- Zest of one orange
- 2 cups orange marmalade
- 1 cup apple cider
- ½ cup fresh orange juice
- ½ cup dark brown sugar
- ¼ cup Dijon mustard
- 1 tablespoon fresh grated ginger
- 1 tablespoon fresh lime juice
- ¼ teaspoon ground cinnamon
- ⅛ teaspoon ground cloves
- ⅛ teaspoon finely chopped fresh rosemary leaves
- ⅛ teaspoon finely chopped fresh thyme leaves
- Orange slices, whole cloves, and red maraschino cherries for garnish
Place all the ingredients in a heavy bottom saucepan and cook over medium heat for eight to 10 minutes or until the glaze is thick and syrupy.
When there are 30-minutes left on the cooking time for your ham, remove it from the oven. Lacquer with the glaze, return to the oven, and repeat this process twice at 10-minute intervals. Once all the glazed has been used, the ham will look like a massive, meaty jewel.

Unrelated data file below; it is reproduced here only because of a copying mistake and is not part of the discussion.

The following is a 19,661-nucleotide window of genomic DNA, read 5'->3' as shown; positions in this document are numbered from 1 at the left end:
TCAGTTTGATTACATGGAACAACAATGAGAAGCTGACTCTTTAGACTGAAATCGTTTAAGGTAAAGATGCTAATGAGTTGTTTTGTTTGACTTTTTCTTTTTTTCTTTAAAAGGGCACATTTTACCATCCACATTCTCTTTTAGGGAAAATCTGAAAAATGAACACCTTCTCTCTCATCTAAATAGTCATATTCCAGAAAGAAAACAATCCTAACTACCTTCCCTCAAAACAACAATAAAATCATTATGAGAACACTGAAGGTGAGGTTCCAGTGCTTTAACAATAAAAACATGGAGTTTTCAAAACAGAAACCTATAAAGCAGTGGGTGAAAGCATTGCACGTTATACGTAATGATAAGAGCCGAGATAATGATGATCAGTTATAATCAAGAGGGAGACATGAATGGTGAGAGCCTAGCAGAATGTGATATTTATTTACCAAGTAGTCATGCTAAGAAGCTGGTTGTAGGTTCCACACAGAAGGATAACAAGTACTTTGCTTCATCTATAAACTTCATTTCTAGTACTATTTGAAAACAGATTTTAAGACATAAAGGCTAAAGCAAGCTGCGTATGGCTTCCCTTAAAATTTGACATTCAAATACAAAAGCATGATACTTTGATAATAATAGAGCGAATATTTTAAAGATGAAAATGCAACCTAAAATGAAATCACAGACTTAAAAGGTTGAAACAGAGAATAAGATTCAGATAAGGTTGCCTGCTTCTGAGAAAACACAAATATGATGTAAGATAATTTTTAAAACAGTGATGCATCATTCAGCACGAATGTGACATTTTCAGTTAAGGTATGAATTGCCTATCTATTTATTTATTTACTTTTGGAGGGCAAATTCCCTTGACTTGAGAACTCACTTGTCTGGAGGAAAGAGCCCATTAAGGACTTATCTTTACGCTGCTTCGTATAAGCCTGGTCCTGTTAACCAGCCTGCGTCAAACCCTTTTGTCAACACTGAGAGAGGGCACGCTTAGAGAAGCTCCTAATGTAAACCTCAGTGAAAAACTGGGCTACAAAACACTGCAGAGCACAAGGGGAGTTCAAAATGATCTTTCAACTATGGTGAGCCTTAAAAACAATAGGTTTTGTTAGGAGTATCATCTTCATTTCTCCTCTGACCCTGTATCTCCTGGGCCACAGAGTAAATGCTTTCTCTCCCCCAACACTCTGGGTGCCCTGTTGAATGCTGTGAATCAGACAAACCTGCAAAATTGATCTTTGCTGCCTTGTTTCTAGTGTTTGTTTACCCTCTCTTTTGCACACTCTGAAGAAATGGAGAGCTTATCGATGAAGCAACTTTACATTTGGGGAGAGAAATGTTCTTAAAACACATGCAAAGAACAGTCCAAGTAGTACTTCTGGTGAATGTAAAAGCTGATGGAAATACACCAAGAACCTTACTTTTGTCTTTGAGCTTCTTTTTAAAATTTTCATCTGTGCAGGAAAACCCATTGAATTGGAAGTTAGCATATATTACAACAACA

Before serving, decorate with orange slices by affixing them to the ham with whole cloves, and stud the centres with red maraschino cherries.
Brown Sugar and Mustard Glaze
This is the little black dress of ham glazes. It works with every possible side dish and saves the day when you’re pantry’s lookin’ lean.
- 1 cup Dijon mustard
- ¾ cup light brown sugar
- ½ cup real maple syrup (if you have only honey on hand, I find a ⅓ cup works better)
- ½ cup unsalted butter
- ¼ cup grainy mustard
- 1 tablespoon apple cider vinegar
- ¼ teaspoon ground cinnamon
- ¼ teaspoon ground cloves
Melt the butter in a heavy bottom saucepan over medium-high heat and cook until the butter is browned and the air is fragrant with a nutty aroma. Hooray, you’ve just made a beurre noisette. (Note: while cooking, the butter will foam. Don’t panic. It’s a chemical reaction to the water evaporating, leaving the milk solids behind. The brown butter adds a deliciously complex and nutty flavour to the glaze.)